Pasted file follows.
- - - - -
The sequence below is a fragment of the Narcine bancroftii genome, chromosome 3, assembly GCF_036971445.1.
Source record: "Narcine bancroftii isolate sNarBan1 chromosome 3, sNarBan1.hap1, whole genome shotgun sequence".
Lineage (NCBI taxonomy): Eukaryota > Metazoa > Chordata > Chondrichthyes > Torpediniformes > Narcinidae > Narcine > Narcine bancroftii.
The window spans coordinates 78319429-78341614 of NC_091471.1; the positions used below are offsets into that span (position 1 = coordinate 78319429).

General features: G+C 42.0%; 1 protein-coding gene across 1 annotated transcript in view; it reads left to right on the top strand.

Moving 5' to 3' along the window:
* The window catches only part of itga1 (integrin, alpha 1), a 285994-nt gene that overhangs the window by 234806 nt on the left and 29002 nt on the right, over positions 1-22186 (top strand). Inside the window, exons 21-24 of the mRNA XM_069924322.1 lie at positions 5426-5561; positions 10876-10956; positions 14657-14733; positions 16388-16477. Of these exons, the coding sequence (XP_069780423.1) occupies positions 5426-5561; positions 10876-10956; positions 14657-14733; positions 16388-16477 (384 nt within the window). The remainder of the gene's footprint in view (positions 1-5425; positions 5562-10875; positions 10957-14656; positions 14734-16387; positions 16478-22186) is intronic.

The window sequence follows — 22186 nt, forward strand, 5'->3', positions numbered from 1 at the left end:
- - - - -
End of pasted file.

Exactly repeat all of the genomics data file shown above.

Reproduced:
The sequence below is a fragment of the Narcine bancroftii genome, chromosome 3, assembly GCF_036971445.1.
Source record: "Narcine bancroftii isolate sNarBan1 chromosome 3, sNarBan1.hap1, whole genome shotgun sequence".
Lineage (NCBI taxonomy): Eukaryota > Metazoa > Chordata > Chondrichthyes > Torpediniformes > Narcinidae > Narcine > Narcine bancroftii.
The window spans coordinates 78319429-78341614 of NC_091471.1; the positions used below are offsets into that span (position 1 = coordinate 78319429).

General features: G+C 42.0%; 1 protein-coding gene across 1 annotated transcript in view; it reads left to right on the top strand.

Moving 5' to 3' along the window:
* The window catches only part of itga1 (integrin, alpha 1), a 285994-nt gene that overhangs the window by 234806 nt on the left and 29002 nt on the right, over positions 1-22186 (top strand). Inside the window, exons 21-24 of the mRNA XM_069924322.1 lie at positions 5426-5561; positions 10876-10956; positions 14657-14733; positions 16388-16477. Of these exons, the coding sequence (XP_069780423.1) occupies positions 5426-5561; positions 10876-10956; positions 14657-14733; positions 16388-16477 (384 nt within the window). The remainder of the gene's footprint in view (positions 1-5425; positions 5562-10875; positions 10957-14656; positions 14734-16387; positions 16478-22186) is intronic.

The window sequence follows — 22186 nt, forward strand, 5'->3', positions numbered from 1 at the left end: